Business literally is booming for the Loizeaux family.

The family owns Controlled Demolition, Inc., a corporation that razes structures with explosives rather than wrecking cranes. The company pioneered precision blasting, or "implosion" (because the building collapses inward instead of exploding outward), as the demolition process is known, more than 30 years ago.

Over the past five years, estimates company vice president Mark Loizeaux, business has quadrupled. Authorities once skeptical of the method -- which is considered to be faster, safer and cheaper than the traditional ball-and-crane process -- increasingly have been won over, he said.

In Chicago, which Loizeaux says was the last major American city to hold out against approving explosive demolition, CDI is scheduled to bring down a building Oct. 14.

In all, he says, the Loizeaux family have used their highly technical explosive demolition method on some 700 buildings, bridges and chimneys -- and are preparing to blow the top off a dam in Texas while leaving the base of the structure intact.

They also have done special-effects work for filmmakers and will be leveling a building for the coming movie debut of the Blues Brother, the singing team formed by "Saturday Night Live" comedians Dan Ackroyd and John Beluschi.

"With a little knowledge, what I can do with these two hands is amazing," said CDI president and founder John "Jack" Loizeaux, after the recent felling of a 14-story parking garage in Boston. "There's nothing man can build that we can't bring down."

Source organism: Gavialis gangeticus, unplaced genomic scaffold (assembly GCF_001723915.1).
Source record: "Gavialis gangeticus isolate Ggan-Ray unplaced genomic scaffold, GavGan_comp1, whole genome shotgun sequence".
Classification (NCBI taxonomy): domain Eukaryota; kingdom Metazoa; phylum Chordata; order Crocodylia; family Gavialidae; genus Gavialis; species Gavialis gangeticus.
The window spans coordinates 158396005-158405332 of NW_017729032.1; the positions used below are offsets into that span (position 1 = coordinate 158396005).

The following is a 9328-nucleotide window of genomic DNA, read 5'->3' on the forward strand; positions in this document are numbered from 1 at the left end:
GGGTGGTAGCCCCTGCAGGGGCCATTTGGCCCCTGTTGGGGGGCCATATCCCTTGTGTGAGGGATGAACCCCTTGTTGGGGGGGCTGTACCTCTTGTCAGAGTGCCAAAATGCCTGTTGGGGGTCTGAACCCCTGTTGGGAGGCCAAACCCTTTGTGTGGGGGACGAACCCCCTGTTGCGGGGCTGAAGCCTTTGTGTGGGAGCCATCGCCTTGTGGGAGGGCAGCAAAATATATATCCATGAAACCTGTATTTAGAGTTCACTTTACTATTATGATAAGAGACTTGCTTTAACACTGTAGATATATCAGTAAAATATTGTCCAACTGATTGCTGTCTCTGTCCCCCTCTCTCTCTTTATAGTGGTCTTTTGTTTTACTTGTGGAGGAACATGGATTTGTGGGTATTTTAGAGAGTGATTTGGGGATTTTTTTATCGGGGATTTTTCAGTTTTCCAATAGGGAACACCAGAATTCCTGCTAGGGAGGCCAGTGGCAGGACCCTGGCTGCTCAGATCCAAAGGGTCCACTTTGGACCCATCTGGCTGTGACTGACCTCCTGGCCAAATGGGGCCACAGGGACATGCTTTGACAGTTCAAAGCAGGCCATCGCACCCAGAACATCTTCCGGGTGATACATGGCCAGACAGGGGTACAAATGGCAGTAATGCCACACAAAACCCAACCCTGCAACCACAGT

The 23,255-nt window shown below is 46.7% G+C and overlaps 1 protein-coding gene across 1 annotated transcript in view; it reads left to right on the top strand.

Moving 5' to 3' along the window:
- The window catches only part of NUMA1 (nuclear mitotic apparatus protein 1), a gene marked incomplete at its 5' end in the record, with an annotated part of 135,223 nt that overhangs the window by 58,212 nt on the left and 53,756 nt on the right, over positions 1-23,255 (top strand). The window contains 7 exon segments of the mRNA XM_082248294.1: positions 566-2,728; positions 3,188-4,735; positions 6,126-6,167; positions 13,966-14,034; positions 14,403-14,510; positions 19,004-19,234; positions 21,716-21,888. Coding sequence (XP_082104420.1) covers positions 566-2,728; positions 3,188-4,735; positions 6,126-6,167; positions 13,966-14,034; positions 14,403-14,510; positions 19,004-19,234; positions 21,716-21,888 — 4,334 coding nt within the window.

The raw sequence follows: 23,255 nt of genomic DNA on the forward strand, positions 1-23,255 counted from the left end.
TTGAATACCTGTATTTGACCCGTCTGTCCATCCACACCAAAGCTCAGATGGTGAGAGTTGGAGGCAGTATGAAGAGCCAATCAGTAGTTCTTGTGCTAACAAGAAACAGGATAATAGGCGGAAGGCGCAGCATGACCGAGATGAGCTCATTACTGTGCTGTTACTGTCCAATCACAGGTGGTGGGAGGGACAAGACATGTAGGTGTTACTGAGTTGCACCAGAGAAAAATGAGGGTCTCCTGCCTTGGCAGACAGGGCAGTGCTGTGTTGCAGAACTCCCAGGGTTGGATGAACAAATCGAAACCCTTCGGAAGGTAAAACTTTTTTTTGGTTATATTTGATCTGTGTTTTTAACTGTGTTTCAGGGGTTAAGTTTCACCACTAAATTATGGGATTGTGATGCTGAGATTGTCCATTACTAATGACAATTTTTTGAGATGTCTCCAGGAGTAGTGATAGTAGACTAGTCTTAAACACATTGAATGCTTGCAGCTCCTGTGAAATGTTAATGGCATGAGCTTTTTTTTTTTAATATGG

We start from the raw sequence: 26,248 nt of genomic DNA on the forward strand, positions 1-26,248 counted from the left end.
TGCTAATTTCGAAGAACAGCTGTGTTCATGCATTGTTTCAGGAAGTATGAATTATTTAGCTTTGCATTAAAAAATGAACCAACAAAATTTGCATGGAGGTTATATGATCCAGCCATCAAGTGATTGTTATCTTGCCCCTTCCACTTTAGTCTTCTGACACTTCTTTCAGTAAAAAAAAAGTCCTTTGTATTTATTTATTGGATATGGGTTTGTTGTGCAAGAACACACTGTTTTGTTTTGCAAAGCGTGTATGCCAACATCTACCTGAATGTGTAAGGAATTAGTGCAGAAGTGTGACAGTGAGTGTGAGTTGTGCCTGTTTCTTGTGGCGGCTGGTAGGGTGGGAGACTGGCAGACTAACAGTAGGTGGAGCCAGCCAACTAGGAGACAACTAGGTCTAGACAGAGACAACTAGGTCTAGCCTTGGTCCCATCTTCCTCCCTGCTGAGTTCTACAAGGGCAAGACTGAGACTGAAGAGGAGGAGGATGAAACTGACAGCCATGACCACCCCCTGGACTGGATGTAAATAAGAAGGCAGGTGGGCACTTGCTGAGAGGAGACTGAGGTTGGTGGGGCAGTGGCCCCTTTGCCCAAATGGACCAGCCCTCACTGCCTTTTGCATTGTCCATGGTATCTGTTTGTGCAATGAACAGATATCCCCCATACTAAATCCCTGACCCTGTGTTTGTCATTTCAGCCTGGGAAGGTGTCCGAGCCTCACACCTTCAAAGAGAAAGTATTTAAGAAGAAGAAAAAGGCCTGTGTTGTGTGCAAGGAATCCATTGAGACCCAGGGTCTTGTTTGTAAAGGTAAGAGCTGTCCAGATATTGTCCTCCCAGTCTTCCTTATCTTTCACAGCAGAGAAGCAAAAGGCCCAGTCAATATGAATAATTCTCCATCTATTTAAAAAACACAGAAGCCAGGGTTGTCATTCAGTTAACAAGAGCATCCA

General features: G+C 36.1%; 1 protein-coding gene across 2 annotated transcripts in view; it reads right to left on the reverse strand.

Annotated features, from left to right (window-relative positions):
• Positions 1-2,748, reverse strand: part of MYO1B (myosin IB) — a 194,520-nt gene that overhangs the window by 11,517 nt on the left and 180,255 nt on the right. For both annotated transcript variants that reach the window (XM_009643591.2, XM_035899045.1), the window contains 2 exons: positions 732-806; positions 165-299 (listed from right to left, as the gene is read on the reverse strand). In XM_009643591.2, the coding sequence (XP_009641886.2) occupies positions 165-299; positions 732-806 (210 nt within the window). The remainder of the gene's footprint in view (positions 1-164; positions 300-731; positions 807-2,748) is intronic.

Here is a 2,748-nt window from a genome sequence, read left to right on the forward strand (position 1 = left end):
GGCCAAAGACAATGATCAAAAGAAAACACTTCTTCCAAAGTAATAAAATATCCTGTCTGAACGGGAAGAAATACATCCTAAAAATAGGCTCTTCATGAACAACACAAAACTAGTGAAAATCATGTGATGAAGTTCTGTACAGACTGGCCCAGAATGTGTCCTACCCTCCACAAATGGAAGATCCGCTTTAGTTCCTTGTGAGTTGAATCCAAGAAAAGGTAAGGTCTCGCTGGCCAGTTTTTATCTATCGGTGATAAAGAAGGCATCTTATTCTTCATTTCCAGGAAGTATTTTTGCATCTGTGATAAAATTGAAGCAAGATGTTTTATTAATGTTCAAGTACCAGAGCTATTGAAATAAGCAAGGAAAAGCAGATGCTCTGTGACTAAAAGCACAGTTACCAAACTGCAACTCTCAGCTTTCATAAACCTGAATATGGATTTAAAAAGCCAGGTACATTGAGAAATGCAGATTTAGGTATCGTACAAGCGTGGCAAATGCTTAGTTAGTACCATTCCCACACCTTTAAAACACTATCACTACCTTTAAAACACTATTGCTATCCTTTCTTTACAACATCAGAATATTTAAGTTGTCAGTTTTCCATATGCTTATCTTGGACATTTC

And man-made structures aren't the only things the Loizeaux can take down: They have applied their precision blasting technique to recarving natural formations.

The Venezuelan government hired CDI to blast through 8 million cubic meters of rock to reroute the course of the Caroni River to allow for the construction of one of the largest hydroelectric dams in the world.

In Marcus Hook, Pa., the firm is blasting away rock underwater to widen a supertanker berth -- just 70 feet from a berth where, undisturbed by the explosions, tankers are being unloaded.

But despite his burgeoning operation, Jack Loizeaux is quick to point out that explosive demolition "isn't half of 1 percent of the wrecking industry business."

In fact, he says, only 10 out of 100 buildings should be dropped by precision blasting. "Normally a building should be over seven stories high for us to do it -- like a warehouse or a really big building -- and it should be a really tough job, one that would be hard to do by other methods," he explained.

With explosives, the Loizeaux are able to collapse a building within seconds into a neat pile in its own cellar.